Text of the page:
As you head into the busy season, it is an opportune time to develop a plan of attack for treating some of the most prevalent landscape turf insect pests. Matt Giese, Syngenta technical field manager for the Midwest, recently provided helpful insight on turf pests common to regions of the United States
“Across the Northern regions of the United States, the key pests are fairly similar,” said Giese. “It is primarily white grubs and billbugs impacting the cool-season turf in commercial and residential areas.”
According to Giese, a key point to keep in mind is that homeowners can often see pests in their landscapes and gardens, such as Japanese beetles or tomato hornworms, but they don’t generally see pests that typically lurk beneath the surface and cause damage.
“The most damaging turf pests reside in the soil or deep down in the turf canopy,” said Giese. “You don’t see them until the turf turns off color. For example, white grubs are challenging because it’s not the adults doing the damage, it is the larvae that feed on turf roots. So a preventive insecticide application is key for controlling the larvae before the turf shows signs of injury.”
According to Giese, it can be difficult to distinguish the advanced stages of turf damage caused by white grubs or billbugs from summer stress or drought stress. Giese advises lawn maintenance professionals to inspect the affected area and see if it can be pulled up or rolled back like a carpet. If the turf pulls up easily during a tug test, that is typically a sign of white grubs or billbugs.
“If you have white grubs or billbugs, it is typically a perennial problem, especially in high maintenance, irrigated turf,” said Giese. “From a preventive control standpoint, it is key to apply the insecticide prior to the insect inhabiting the area. Their life cycle is to overwinter as larvae (larvae and adults for billbugs), pupate into beetles, mate, and lay eggs. The larvae we are targeting hatch from eggs in July to August, so you want to water in the insecticide prior to that time.”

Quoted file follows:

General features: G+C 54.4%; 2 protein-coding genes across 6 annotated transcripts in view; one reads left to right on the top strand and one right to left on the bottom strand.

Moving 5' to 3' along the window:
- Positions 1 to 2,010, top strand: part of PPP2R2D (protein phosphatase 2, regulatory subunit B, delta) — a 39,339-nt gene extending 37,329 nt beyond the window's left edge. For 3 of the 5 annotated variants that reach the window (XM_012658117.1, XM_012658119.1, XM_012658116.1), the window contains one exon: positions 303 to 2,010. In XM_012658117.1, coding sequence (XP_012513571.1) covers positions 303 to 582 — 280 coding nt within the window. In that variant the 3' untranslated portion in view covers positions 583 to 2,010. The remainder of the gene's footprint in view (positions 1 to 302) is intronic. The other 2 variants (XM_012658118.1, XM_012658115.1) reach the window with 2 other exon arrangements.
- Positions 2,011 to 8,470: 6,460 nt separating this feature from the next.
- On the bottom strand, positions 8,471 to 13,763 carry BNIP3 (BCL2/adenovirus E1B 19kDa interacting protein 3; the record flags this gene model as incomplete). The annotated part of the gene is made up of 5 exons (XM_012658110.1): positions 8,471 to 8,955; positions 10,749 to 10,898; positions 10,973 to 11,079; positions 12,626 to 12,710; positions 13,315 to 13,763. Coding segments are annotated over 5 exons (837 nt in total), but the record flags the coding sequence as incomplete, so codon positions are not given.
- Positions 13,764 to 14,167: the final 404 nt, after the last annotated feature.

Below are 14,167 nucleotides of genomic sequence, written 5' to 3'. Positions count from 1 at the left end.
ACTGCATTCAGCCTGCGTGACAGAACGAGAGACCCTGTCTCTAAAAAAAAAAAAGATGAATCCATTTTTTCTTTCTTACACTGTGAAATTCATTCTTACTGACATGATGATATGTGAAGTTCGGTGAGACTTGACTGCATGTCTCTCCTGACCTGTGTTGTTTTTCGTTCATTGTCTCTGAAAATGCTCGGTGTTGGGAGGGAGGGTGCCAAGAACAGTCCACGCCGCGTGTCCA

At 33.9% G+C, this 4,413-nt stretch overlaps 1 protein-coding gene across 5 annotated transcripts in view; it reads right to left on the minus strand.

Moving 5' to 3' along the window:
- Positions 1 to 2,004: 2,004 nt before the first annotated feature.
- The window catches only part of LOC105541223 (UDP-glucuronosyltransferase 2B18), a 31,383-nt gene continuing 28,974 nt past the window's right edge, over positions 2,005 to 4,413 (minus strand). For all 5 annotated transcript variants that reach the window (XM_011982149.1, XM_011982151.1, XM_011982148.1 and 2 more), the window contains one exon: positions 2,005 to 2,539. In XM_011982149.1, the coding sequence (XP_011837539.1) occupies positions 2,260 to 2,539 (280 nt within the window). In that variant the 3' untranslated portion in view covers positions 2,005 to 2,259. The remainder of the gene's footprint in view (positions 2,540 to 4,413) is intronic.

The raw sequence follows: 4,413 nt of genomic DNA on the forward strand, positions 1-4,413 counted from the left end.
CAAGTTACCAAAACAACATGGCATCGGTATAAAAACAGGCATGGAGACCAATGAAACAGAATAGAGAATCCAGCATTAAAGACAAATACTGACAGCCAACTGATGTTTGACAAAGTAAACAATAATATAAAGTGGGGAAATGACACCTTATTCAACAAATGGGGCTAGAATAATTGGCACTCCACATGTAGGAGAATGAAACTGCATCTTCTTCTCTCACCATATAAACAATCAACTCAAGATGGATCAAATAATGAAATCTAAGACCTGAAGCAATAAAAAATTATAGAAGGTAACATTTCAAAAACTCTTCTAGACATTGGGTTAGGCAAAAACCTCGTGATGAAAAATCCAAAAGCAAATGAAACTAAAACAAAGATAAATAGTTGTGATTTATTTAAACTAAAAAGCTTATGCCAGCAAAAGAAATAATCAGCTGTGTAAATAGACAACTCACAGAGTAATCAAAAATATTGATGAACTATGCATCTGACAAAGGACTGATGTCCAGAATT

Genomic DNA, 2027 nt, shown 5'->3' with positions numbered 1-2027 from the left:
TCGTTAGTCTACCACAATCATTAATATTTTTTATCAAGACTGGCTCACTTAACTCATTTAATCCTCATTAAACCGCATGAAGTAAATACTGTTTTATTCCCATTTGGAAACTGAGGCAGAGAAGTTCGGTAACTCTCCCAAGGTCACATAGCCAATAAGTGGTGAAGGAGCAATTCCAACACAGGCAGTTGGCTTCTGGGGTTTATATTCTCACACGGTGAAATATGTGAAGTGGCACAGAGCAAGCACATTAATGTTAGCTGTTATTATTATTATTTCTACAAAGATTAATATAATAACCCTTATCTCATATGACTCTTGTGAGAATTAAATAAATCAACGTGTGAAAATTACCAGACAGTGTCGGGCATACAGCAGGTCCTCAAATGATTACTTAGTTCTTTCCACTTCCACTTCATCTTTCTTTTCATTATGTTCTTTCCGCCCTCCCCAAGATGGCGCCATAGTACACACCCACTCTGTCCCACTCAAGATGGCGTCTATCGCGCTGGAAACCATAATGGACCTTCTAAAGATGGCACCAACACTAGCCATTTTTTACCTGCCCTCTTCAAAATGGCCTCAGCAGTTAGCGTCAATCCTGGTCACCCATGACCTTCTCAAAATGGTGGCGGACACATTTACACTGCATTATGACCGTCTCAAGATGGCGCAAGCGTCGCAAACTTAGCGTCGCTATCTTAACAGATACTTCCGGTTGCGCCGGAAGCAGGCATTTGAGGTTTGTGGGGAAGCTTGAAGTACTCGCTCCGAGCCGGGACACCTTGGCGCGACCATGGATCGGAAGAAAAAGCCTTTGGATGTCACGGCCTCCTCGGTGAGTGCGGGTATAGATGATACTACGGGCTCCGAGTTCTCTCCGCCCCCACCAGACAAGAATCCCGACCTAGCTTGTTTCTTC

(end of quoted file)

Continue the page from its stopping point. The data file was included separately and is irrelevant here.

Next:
According to Giese, there are several treatment options for white grubs and billbugs. Applications of Acelepryn insecticide in April or May will provide season-long control of white grubs and billbugs. Neonicotinoids such as Merit insecticide and Meridian insecticide are also effective when applied preventively in June or early July. Meridian also has activity on later stages of larvae including first and second instar stages, Giese noted.
Preventive treatment is more cost effective, because one treatment of Acelepryn provides season-long control, whereas curative treatments may require more than one application, and thus additional product, additional visits and additional time spent on the job, he added.
According to Giese, in the Western United States, billbugs are more of a problem than white grubs. For billbugs, pitfall traps can be used to scout population levels or adult activity levels. This can be a Solo cup or similar container placed down in the soil. As billbugs move through the turf canopy, they fall into the cup and can’t get out. Preventive applications for billbugs are generally timed at peak adult activity, so monitoring a pitfall trap can be an effective way to properly time insecticide applications.
In the Southern regions of the United States, hunting billbugs in zoysiagrass have become more of an issue in recent years, said Giese. Hunting billbug damage can look like drought stress and it is tough to find the small, legless larvae. Proper diagnosis often requires analysis by a university or extension service.
“Billbugs are something we are keeping an eye on,” said Giese. “We’re not sure of the long-term ramifications, but we hadn’t seen them in warm-season turf until three or four years ago, or at least diagnosed them as the causal insect. So that is definitely something to watch.”
Florida doesn’t have issues with white grubs, but it does have chinch bugs. Some neonicotinoids, such as Meridian, are effective, as are some pyrethroids, such as Scimitar insecticide, he said.
Keeping notes or records of past treatments and scouting results are a good ways to identify properties with perennial insect problems and can assist with future planning and treatment options. Photographs of previous year damage can also be effective in persuading homeowners to renew these types of services.
Laws and regulations do change, and Giese recommends keeping up to date with PLANET, as well as state and local organizations, and local extension agents to stay current with the pesticide requirements and legislation in your area.
For more information, visit www.GreenCastOnline.com.
Important: Always read and follow label instructions before buying or using Syngenta products. The label contains important conditions of sale, including limitations of warranty and remedy. All products may not be registered in all states. Please check with your state or local Extension Service before buying or using Syngenta products. Scimitar GC is a Restricted Use Pesticide. Acelepryn, Meridian and Scimitar are registered trademarks of a Syngenta Group Company. Merit is a registered trademark of BayerCropScience Ltd.